Thunder Road (song)
||This article possibly contains original research. (September 2007)|
|Song by Bruce Springsteen from the album Born to Run|
|Released||August 25, 1975|
|Recorded||1975 at The Record Plant in New York, New York|
|Genre||Rock, folk rock|
|Producer||Bruce Springsteen, Jon Landau|
"Thunder Road," was written and performed by Bruce Springsteen, and is the opening track on his 1975 breakthrough album Born to Run. It is ranked as one of Springsteen's greatest songs, and often appears on lists of the top rock songs of all time.Rolling Stone magazine placed it as #86 on its "500 Greatest Songs of All Time."
The song underwent considerable evolution as it was written, with an early version titled "Wings for Wheels" first performed at The Main Point in Bryn Mawr, Pennsylvania, on February 5, 1975. The phrase "wings for wheels," would eventually be used in the final version of the song's lyrics. Other early versions also mention a girl named "Angelina" or "Christina" rather than the studio version's "Mary." Among other changes, including entirely different lyrics for some verses, "Wings for Wheels" originally concluded with "This is a town full of losers, and baby I was born to win," instead of the studio version's ending, "It's a town full of losers, and I'm pulling out of here to win."
During Bruce Springsteen's session writing the lyrics to "Thunder Road", instead of "Skeleton frames of burned out Chevrolets", he had penned, “Skeletons found by exhumed shallow graves”. Max Weinberg consulted Bruce and succeeded in moving him to shy away from these dark lyrics, and kept him on track with the blue collar spirit of the album.
Lyrics and music
The lyric to "Thunder Road" describes a young woman named Mary, her boyfriend, and their "one last chance to make it real." Thematically, it reads as a nostalgic companion piece to "Born to Run".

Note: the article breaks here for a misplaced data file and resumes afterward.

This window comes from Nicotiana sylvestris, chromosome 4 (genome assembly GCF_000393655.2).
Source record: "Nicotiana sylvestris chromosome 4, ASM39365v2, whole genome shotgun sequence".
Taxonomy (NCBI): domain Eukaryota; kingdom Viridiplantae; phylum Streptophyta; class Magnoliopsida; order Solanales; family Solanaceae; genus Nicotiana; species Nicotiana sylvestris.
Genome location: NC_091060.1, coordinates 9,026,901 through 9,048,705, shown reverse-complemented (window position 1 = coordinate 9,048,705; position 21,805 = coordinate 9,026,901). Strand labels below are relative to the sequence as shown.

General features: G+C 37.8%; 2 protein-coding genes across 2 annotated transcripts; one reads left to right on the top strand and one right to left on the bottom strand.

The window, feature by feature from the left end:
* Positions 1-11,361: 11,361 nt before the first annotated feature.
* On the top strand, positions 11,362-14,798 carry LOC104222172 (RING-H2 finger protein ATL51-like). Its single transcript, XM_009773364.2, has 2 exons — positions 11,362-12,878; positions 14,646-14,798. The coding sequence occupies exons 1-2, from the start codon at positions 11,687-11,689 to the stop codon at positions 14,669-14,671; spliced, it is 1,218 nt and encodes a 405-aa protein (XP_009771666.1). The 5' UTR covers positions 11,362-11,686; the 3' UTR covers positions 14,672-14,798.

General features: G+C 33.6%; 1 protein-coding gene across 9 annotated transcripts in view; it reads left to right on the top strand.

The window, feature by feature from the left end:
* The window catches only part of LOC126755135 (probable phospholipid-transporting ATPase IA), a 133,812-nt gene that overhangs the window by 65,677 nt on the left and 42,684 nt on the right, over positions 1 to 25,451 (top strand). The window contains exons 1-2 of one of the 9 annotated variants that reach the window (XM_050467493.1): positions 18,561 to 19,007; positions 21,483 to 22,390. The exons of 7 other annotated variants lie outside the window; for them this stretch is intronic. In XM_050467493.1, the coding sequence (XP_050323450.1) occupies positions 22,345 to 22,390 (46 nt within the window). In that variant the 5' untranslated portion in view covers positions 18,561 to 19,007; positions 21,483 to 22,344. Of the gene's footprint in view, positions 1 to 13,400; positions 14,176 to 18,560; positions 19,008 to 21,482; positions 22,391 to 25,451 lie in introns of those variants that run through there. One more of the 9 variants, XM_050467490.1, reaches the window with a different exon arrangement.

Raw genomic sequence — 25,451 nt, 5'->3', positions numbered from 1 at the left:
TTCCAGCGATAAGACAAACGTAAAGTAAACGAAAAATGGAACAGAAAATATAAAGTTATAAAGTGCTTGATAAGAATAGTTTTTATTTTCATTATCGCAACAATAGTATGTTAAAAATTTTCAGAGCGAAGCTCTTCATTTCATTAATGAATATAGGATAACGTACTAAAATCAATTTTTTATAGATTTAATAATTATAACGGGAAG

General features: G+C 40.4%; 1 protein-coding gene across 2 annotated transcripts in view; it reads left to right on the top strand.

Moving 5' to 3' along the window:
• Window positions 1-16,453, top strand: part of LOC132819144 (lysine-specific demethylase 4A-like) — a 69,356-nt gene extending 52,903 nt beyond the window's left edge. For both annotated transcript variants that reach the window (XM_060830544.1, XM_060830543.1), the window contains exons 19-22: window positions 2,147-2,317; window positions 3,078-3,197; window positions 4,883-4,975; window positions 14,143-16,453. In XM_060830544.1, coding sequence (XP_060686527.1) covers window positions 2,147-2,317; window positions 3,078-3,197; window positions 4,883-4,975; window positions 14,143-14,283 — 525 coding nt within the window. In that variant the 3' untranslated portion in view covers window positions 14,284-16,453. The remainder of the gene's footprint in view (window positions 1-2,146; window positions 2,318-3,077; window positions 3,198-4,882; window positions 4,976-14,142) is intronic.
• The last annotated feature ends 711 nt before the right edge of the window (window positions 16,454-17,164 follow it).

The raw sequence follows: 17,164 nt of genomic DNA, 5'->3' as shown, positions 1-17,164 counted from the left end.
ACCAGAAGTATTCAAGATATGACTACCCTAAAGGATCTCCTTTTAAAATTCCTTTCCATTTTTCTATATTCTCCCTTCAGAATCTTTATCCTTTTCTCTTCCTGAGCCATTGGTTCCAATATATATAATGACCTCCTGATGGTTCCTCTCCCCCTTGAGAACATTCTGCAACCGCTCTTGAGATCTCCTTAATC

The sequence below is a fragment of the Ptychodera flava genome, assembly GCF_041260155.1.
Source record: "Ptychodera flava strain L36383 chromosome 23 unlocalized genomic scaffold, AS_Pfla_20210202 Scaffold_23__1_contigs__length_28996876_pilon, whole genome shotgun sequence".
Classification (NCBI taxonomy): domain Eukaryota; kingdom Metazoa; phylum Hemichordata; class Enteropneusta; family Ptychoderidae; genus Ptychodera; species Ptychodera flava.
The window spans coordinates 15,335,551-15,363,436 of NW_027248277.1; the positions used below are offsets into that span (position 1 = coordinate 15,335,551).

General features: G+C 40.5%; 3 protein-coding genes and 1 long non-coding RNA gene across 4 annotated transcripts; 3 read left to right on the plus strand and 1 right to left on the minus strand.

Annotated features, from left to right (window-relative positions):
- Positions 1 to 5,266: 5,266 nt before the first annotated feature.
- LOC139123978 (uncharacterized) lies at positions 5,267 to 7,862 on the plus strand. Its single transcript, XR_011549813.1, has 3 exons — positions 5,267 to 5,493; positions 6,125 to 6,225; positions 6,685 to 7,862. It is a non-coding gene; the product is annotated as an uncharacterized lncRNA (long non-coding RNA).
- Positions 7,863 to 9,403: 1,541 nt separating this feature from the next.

Musically, the song opens with a quiet piano and harmonica introduction, meant, as Springsteen said years later in the Wings For Wheels documentary, as a welcoming to both the track and the album, a signifier that something was about to happen. Eschewing a traditional verse-and-chorus structure, the song's arrangement gradually ramps up in instrumentation, tempo and intensity. The title phrase is not used until the middle section of the song, and then is not used again. Finally, after the closing line there is a saxophone-and-Fender Rhodes duet in the instrumental coda.
The song's title comes from the Robert Mitchum film Thunder Road. Springsteen declared that he was somehow inspired by the movie despite not having seen it. As he says: "I never saw the movie, I only saw the poster in the lobby of the theater."
At the end of the VH1 Storytellers show Springsteen concluded: "So this was my... it was my big, my big invitation to my audience, to myself, [chuckles] to uh... anybody who was interested. Uh... my invitation to a long and earthly, very earthly journey. Hopefully in the company of uh, someone you love, people you love, and in search of a home you can feel a part of. Good luck and good evening."
In 2004, it was ranked #1 on the list of the "885 All-Time Greatest Songs" compiled by WXPN (the University of Pennsylvania's public radio station). Rolling Stone magazine placed it as #86 on its "500 Greatest Songs of All Time." The song came in at #226 in Q magazine's list of the "1001 Greatest Songs Ever" in 2003, in which they described the song as "best for pleading on the porch." Julia Roberts, when asked which song lyric described her most accurately, chose "Thunder Road"'s "You ain't a beauty, but hey, you're alright." The song is featured in the book 31 Songs by British author Nick Hornby. "Thunder Road" has also been ranked as the 188th best song of all time, as well as the #3 song of 1975, in an aggregation of critics' lists at acclaimedmusic.net. In 2010, American radio personality Joe Votruba ranked it as #2 on Rock-U's (Goom Radio) Top 500 Songs of All Time.
Live performance history
"Thunder Road" is one of Springsteen's most performed songs and an audience favorite, with the artist logging more than eight hundred performances of the hit by the end of 2009. During the 1974 to 1977 Born to Run tours, "Thunder Road" was always played by Springsteen with nothing but a piano accompaniment, an example of which is found on Hammersmith Odeon London '75. Not until later in the tour did "Thunder Road" make full-band appearances. In the 1978 tour "Thunder Road" usually opened with Springsteen telling a story as to why he wrote the song, and it might segue out of some other more dirge-like song such as "Racing in the Street".